With the release of a second album ‘Cradle The Rage’, former motorcycle world champion James Toseland has surely laid to rest any suggestions his musical career might be a gimmick, certainly on the evidence of what seemed to be a sold out crowd at the London date of the album launch tour.
Colour of Noise were also a cut above the usual support act, excessive hipster quota notwithstanding, and it was noticeable just how many people seemed to actively be getting into their music. Like Toseland, they also have a link to Little Angels with former member Bruce Dickinson their best known name, and proving a masterclass in restrained but tasteful playing with a great tone, which perfectly suited their unashamedly retro brand of classic rock.
The ace in their card is the rich voice of former Pride and Furyon singer Matt Mitchell, who had some of the mannerisms of Free-era Paul Rodgers and at times, such as on ‘Temptation’, the voice to match. Hard rockers like opener ‘You Only Call Me’ and ‘Drive It Like You Stole It’ nestled alongside some more atmospheric pieces such as ‘Can You Hear Me’ with almost Zeppelin like dynamics and ‘Hit Rock Bottom’ was the one more instant song, with a great AC/DC like groove to it.
Ending with the psychedelic strains of ‘Heavy’ which lived up to its name in the way that word was used in the sixties, their very impressive set marks them out as headline material and the latest of a growing number of UK bands to watch.
James Toseland and his eponymous band bounded on stage after an enthusiastic intro from Planet Rock DJ Paul Anthony which seems to be de rigueur for any rising bands these days and the atmosphere was cooking as ‘Living In A Moment’ was followed by old favourite ‘Life Is Beautiful’. James is a confident frontman with a sportsman’s toned physique and a natural and endearingly self deprecating personality with the crowd eating out of the palm of his hand. All he had to worry about was the way his ‘curtains’ hairstyle kept flopping into his eyes.
The 5 piece band, with guitarists Zurab Melua and Ed Bramford sharing solo duties equally and Roger Davis – one of those powerful, up front bass players – are very well drilled and seem to have become progressively heavier over the 2 or 3 years I have seen them. New songs such as ‘Nothin You Can Do About It’ and ‘Living A Lie’ played to that change in direction, and to James’ almost Myles Kennedy-like voice, while more familiar tunes like ‘Crash Landing’ were enthusiastically received.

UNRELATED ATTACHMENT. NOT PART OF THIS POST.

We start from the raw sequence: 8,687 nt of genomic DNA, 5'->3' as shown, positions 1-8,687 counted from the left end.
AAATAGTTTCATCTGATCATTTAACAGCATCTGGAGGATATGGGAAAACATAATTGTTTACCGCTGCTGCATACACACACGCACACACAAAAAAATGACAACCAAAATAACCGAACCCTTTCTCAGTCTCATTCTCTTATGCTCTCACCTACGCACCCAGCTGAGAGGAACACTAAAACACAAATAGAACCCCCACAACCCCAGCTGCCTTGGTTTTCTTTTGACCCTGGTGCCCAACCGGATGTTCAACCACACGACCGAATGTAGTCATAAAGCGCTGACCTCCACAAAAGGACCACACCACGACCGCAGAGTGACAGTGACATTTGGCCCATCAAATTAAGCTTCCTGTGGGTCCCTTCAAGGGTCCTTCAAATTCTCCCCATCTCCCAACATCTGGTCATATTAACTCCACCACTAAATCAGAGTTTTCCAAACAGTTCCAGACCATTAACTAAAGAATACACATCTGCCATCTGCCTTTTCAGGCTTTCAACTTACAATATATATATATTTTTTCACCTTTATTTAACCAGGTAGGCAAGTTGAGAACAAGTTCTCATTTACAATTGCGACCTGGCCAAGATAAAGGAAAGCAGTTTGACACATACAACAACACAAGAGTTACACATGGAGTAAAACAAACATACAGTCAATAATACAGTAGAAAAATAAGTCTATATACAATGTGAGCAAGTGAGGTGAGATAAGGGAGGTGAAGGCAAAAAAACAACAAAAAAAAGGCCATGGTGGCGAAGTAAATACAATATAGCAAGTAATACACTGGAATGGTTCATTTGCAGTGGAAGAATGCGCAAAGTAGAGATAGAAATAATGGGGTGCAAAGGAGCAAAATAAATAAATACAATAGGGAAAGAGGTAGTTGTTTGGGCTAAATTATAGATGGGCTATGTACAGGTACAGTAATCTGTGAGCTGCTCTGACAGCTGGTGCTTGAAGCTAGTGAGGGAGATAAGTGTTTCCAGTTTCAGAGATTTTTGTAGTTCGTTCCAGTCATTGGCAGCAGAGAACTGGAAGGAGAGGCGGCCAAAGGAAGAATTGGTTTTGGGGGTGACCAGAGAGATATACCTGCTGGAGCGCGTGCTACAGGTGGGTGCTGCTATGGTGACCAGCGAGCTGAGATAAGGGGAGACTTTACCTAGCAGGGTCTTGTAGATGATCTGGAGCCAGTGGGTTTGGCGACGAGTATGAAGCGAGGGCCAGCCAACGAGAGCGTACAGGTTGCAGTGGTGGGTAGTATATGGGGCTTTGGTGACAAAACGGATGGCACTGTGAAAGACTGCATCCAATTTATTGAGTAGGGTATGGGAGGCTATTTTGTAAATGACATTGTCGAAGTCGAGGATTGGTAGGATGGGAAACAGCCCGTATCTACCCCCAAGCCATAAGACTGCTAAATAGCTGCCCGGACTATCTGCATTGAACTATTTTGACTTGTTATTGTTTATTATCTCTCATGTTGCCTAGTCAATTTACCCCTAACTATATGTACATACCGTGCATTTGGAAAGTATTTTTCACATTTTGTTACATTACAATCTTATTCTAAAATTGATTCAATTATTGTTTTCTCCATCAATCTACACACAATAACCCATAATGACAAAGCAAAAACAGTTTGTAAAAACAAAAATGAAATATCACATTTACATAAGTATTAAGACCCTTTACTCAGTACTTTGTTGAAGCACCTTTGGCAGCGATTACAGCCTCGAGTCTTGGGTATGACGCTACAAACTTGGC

After ‘Never Love Another’ provided a welcome change to a slower pace, a keyboard was brought on for James as he sang the Queen-inspired ‘Just No Way’ and ‘Fingers Burned’, which reminded me in places of the Guns ‘n Roses piano- based ballads from their ‘Use Your Illusion’ era.
The set then rocked to a climax with the promoted songs from the new album ‘Too Close To Call’ and ‘Puppet On A Chain’ sandwiched by ‘Broken Hearts And Bones’ which really grew on me, before they closed with the autobiographical ‘Singer In A Band’, a real crowd favourite and drawn out with the band rocking surprisingly hard.
The title track from the new album was an even more startling display of heaviness before the Yamaha (keyboard that is, not motorcycle) was again brought forward, and after an intro talking about his musical upbringing and modestly saying he had taken a different path for a while before reverting to ‘serious stuff’, James performed ‘Renegade’ which is still his crowning glory in my book.
Unexpectedly though we got a final song in ‘We’ll Stop At Nothing’ which was another epic, initially piano led but with the band jamming out. It also answered my own reservations that too much of the new material, on early listening, had been average, lacking in hooks or a distinctive style.
With two excellent bands and a generous hour and a half set from the headliners, this was a quality evening, and for all his modesty, James Toseland is proving any doubters wrong by making a success of his second career.
Review and Photos by Andy Nathan
Album review (Cradle The Rage)
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